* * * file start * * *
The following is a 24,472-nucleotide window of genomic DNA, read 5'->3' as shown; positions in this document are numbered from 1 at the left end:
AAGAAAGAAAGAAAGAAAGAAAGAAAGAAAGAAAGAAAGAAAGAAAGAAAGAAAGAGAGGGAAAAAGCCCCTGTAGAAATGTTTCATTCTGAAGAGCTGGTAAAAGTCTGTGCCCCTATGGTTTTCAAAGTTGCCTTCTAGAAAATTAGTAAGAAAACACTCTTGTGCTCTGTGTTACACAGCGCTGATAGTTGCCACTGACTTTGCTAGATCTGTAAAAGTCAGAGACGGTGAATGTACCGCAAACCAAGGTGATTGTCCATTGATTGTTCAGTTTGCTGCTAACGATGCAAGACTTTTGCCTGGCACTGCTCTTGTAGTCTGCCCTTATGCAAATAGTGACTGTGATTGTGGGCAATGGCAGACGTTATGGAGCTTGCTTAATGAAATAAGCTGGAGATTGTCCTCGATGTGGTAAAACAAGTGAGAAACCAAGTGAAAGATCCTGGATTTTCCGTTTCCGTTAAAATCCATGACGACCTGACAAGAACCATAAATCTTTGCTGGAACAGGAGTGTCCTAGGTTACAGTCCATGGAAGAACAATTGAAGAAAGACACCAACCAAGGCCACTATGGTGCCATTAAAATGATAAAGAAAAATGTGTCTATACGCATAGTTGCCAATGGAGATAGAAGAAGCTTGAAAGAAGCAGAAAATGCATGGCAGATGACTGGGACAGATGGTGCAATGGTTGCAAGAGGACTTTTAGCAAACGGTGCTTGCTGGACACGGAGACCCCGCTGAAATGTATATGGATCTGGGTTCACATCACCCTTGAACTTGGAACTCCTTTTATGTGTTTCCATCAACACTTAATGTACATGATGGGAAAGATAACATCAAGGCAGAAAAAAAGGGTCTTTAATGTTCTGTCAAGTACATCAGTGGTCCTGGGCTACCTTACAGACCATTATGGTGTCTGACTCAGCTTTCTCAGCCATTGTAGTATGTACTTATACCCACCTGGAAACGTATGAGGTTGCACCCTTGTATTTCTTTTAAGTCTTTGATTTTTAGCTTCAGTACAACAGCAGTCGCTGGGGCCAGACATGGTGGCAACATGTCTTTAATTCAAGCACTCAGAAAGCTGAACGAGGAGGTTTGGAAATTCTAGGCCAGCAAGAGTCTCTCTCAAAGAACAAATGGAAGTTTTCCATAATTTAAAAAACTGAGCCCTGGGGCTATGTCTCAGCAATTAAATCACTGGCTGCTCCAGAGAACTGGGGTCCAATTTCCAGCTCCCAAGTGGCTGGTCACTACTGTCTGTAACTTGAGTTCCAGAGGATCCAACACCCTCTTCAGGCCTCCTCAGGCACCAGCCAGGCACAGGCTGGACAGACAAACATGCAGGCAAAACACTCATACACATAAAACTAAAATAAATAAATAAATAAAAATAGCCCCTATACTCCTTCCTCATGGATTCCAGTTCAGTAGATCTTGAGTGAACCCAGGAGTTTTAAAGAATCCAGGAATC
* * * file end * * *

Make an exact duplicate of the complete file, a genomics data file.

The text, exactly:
The following is a 24,472-nucleotide window of genomic DNA, read 5'->3' as shown; positions in this document are numbered from 1 at the left end:
AAGAAAGAAAGAAAGAAAGAAAGAAAGAAAGAAAGAAAGAAAGAAAGAAAGAAAGAGAGGGAAAAAGCCCCTGTAGAAATGTTTCATTCTGAAGAGCTGGTAAAAGTCTGTGCCCCTATGGTTTTCAAAGTTGCCTTCTAGAAAATTAGTAAGAAAACACTCTTGTGCTCTGTGTTACACAGCGCTGATAGTTGCCACTGACTTTGCTAGATCTGTAAAAGTCAGAGACGGTGAATGTACCGCAAACCAAGGTGATTGTCCATTGATTGTTCAGTTTGCTGCTAACGATGCAAGACTTTTGCCTGGCACTGCTCTTGTAGTCTGCCCTTATGCAAATAGTGACTGTGATTGTGGGCAATGGCAGACGTTATGGAGCTTGCTTAATGAAATAAGCTGGAGATTGTCCTCGATGTGGTAAAACAAGTGAGAAACCAAGTGAAAGATCCTGGATTTTCCGTTTCCGTTAAAATCCATGACGACCTGACAAGAACCATAAATCTTTGCTGGAACAGGAGTGTCCTAGGTTACAGTCCATGGAAGAACAATTGAAGAAAGACACCAACCAAGGCCACTATGGTGCCATTAAAATGATAAAGAAAAATGTGTCTATACGCATAGTTGCCAATGGAGATAGAAGAAGCTTGAAAGAAGCAGAAAATGCATGGCAGATGACTGGGACAGATGGTGCAATGGTTGCAAGAGGACTTTTAGCAAACGGTGCTTGCTGGACACGGAGACCCCGCTGAAATGTATATGGATCTGGGTTCACATCACCCTTGAACTTGGAACTCCTTTTATGTGTTTCCATCAACACTTAATGTACATGATGGGAAAGATAACATCAAGGCAGAAAAAAAGGGTCTTTAATGTTCTGTCAAGTACATCAGTGGTCCTGGGCTACCTTACAGACCATTATGGTGTCTGACTCAGCTTTCTCAGCCATTGTAGTATGTACTTATACCCACCTGGAAACGTATGAGGTTGCACCCTTGTATTTCTTTTAAGTCTTTGATTTTTAGCTTCAGTACAACAGCAGTCGCTGGGGCCAGACATGGTGGCAACATGTCTTTAATTCAAGCACTCAGAAAGCTGAACGAGGAGGTTTGGAAATTCTAGGCCAGCAAGAGTCTCTCTCAAAGAACAAATGGAAGTTTTCCATAATTTAAAAAACTGAGCCCTGGGGCTATGTCTCAGCAATTAAATCACTGGCTGCTCCAGAGAACTGGGGTCCAATTTCCAGCTCCCAAGTGGCTGGTCACTACTGTCTGTAACTTGAGTTCCAGAGGATCCAACACCCTCTTCAGGCCTCCTCAGGCACCAGCCAGGCACAGGCTGGACAGACAAACATGCAGGCAAAACACTCATACACATAAAACTAAAATAAATAAATAAATAAAAATAGCCCCTATACTCCTTCCTCATGGATTCCAGTTCAGTAGATCTTGAGTGAACCCAGGAGTTTTAAAGAATCCAGGAATC